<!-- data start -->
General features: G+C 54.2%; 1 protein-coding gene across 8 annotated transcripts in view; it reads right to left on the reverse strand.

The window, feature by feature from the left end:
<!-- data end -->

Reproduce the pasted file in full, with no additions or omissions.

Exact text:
General features: G+C 54.2%; 1 protein-coding gene across 8 annotated transcripts in view; it reads right to left on the reverse strand.

The window, feature by feature from the left end: